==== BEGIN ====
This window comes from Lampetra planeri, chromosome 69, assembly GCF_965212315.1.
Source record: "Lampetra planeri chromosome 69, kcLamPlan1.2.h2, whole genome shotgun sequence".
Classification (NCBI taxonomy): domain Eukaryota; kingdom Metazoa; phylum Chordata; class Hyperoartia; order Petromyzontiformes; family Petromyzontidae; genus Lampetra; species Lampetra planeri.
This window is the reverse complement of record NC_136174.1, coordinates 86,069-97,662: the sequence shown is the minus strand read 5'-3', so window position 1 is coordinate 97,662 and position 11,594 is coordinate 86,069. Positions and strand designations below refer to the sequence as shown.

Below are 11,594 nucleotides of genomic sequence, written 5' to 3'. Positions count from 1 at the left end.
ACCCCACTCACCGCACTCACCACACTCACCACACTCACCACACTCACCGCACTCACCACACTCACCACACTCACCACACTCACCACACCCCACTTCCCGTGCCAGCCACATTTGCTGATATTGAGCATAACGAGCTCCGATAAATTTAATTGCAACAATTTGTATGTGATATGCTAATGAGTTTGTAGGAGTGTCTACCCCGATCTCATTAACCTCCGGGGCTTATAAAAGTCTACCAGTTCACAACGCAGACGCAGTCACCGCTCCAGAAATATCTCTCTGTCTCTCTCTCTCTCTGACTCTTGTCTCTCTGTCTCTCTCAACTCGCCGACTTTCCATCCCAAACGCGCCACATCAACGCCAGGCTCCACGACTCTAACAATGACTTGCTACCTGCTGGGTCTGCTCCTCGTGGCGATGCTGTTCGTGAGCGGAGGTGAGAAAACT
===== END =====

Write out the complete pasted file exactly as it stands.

This window comes from Lampetra planeri, chromosome 69, assembly GCF_965212315.1.
Source record: "Lampetra planeri chromosome 69, kcLamPlan1.2.h2, whole genome shotgun sequence".
Classification (NCBI taxonomy): domain Eukaryota; kingdom Metazoa; phylum Chordata; class Hyperoartia; order Petromyzontiformes; family Petromyzontidae; genus Lampetra; species Lampetra planeri.
This window is the reverse complement of record NC_136174.1, coordinates 86,069-97,662: the sequence shown is the minus strand read 5'-3', so window position 1 is coordinate 97,662 and position 11,594 is coordinate 86,069. Positions and strand designations below refer to the sequence as shown.

Below are 11,594 nucleotides of genomic sequence, written 5' to 3'. Positions count from 1 at the left end.
ACCCCACTCACCGCACTCACCACACTCACCACACTCACCACACTCACCGCACTCACCACACTCACCACACTCACCACACTCACCACACCCCACTTCCCGTGCCAGCCACATTTGCTGATATTGAGCATAACGAGCTCCGATAAATTTAATTGCAACAATTTGTATGTGATATGCTAATGAGTTTGTAGGAGTGTCTACCCCGATCTCATTAACCTCCGGGGCTTATAAAAGTCTACCAGTTCACAACGCAGACGCAGTCACCGCTCCAGAAATATCTCTCTGTCTCTCTCTCTCTCTGACTCTTGTCTCTCTGTCTCTCTCAACTCGCCGACTTTCCATCCCAAACGCGCCACATCAACGCCAGGCTCCACGACTCTAACAATGACTTGCTACCTGCTGGGTCTGCTCCTCGTGGCGATGCTGTTCGTGAGCGGAGGTGAGAAAACT